Nvidia acquires Arm in $40 billion deal

Joanna Estrada
September 15, 2020

The US$40 billion sale of British chip designer Arm to Nvidia by Japan's SoftBank is a disaster that will destroy its business model and should be blocked, Arm's co-founder said.

Basically, Arms develops some similar tech to NVIDIA, but mostly deals in areas where the previously GPU focused designer doesn't normally work with on a frequent basis.

"Arm Cambridge will be a world-class technology center", he said.

NVIDIA CEO Jensen Huang noted this deal has helped create a partnership that will push the limits of what computers and the internet are capable of. On the other, Nvidia and ARM were valued roughly equivalently in 2016, while today Team Green has overtaken Intel to become the world's most valuable chipmaker. Nvidia will invest in a state-of-the-art, Arm-powered AI supercomputer, training facilities for developers and a startup incubator, which will attract research talent and create a platform for innovation and industry partnerships in fields such as healthcare, robotics and self-driving cars. While SoftBank sold its entire 4.9 percent stake in Nvidia for over $3 billion in 2019, it reinvested $220 million in the American tech company this year.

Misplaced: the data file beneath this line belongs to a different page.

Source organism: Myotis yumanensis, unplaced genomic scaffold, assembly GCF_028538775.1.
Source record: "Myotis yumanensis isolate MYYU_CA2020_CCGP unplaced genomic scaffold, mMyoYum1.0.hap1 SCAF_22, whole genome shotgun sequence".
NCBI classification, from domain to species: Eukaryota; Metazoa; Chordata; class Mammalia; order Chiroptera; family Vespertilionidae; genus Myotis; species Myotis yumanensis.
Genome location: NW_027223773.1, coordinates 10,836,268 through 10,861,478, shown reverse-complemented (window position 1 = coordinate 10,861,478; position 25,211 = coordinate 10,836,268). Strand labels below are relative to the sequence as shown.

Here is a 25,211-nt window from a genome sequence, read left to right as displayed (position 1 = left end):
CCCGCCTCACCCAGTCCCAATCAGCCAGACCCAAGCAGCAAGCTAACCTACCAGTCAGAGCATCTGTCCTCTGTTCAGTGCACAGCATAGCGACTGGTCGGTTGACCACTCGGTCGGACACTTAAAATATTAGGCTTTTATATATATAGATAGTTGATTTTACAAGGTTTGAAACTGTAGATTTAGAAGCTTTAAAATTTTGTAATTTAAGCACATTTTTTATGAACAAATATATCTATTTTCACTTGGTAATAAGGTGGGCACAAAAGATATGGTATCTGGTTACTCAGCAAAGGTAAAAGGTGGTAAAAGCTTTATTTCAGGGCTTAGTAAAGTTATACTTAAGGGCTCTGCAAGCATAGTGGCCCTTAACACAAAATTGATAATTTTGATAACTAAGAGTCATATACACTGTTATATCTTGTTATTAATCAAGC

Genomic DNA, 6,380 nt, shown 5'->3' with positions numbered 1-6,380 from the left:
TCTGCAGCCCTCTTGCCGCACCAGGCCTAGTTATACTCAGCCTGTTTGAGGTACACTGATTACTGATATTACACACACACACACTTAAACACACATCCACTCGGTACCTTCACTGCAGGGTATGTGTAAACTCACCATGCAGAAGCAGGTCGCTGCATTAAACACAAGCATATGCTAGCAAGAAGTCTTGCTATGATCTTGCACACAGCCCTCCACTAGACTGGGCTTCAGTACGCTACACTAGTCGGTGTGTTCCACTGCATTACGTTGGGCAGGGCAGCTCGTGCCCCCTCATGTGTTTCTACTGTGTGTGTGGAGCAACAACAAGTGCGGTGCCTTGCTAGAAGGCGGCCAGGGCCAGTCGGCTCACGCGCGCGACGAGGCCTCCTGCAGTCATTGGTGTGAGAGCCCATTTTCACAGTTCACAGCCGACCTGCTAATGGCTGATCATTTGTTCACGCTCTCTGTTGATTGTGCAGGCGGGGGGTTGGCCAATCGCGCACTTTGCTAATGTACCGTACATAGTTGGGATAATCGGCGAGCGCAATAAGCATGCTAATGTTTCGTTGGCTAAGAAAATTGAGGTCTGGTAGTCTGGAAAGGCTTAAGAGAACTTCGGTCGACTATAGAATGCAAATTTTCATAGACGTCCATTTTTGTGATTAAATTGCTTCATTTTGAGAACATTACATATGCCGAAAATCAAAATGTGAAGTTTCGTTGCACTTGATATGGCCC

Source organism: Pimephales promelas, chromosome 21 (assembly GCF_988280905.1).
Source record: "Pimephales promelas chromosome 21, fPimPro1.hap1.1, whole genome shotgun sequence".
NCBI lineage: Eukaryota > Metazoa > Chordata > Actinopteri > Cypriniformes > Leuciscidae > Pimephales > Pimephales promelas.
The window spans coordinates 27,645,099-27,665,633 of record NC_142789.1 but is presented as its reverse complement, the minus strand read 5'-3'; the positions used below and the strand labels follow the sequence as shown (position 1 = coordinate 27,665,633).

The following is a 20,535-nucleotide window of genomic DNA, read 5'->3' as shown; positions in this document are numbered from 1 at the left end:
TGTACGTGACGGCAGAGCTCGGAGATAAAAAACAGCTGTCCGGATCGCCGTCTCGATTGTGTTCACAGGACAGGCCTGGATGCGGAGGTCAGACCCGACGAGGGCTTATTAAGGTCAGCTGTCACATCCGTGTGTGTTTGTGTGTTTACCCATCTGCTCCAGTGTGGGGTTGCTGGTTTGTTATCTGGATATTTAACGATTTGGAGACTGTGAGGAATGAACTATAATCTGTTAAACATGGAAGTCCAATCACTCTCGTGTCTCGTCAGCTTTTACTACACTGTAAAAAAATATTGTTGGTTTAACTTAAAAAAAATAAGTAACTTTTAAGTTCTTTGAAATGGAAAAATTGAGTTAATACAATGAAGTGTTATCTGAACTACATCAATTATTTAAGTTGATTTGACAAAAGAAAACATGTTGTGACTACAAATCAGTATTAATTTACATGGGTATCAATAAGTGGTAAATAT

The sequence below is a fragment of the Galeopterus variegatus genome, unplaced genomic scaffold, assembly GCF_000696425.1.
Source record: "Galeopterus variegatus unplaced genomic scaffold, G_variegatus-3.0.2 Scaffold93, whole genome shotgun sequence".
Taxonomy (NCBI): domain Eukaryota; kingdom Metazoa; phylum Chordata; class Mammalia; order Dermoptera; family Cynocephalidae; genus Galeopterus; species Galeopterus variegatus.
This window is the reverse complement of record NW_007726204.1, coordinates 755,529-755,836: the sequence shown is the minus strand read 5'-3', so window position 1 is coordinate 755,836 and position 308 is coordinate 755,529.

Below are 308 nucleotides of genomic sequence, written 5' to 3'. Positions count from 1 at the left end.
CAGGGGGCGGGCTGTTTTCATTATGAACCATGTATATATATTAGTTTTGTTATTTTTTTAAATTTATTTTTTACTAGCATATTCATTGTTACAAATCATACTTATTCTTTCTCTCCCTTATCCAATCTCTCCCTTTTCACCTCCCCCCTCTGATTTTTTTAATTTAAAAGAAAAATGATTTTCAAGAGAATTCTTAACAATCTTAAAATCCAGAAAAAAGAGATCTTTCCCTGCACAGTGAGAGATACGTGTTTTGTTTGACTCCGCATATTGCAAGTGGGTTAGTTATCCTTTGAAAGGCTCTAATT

Under the terms of the deal, Nvidia will pay Softbank $21.5bn in its own stock and $12bn in cash. Additionally, SoftBank may receive up to $5 billion in cash or common stock under an earn-out construct, subject to satisfaction of specific financial performance targets by Arm.

By acquiring ARM Nvidia is hoping to be well prepared for the age of AI and the Internet of Things.

The deal, announced late Sunday by Nvidia and Arm's parent company, Japanese technology giant SoftBank, raises concerns about the independence of Arm, one of Europe's most important tech companies.

According to NVIDIA, Arm's open-licensing model and IP licensing portfolio will continue as normal while benefitting from NVIDIA technology, with clear, strong assurances on the front of customer neutrality.

Arm has developed energy-efficient processor designs that have enabled 180 billion chips to perform intelligent computing calculations. There's already tremendous uncertainty about what this deal might mean for competition long-term, and whether Nvidia will seek to exploit its ownership of the ARM IP to its own unique benefit in a way that is harmful to the ISA's current licensees. The transaction does not include Arm's IoT Services Group.

Bloomberg reports that "Huang said Nvidia is spending a lot of money for the acquisition and has no incentive to do anything that would cause clients to walk away".

All of this is subject to obtaining regulatory approval from the UK, China, the European Union and the USA, with full completion expected in around 18 months.

But analysts say that Mr. Son is unlikely to want to cede much control to a private-equity firm, a common requirement in take-private deals.

And the BBC reports that two of Arm's co-founders have voiced concerns about a US-controlled company becoming caught up in a United States trade clash with China.

Nvidia is also one of ARM's clients, using its designs to create its line-up of Tegra computer processing units (CPUs).

Other reports by Click Lancashire

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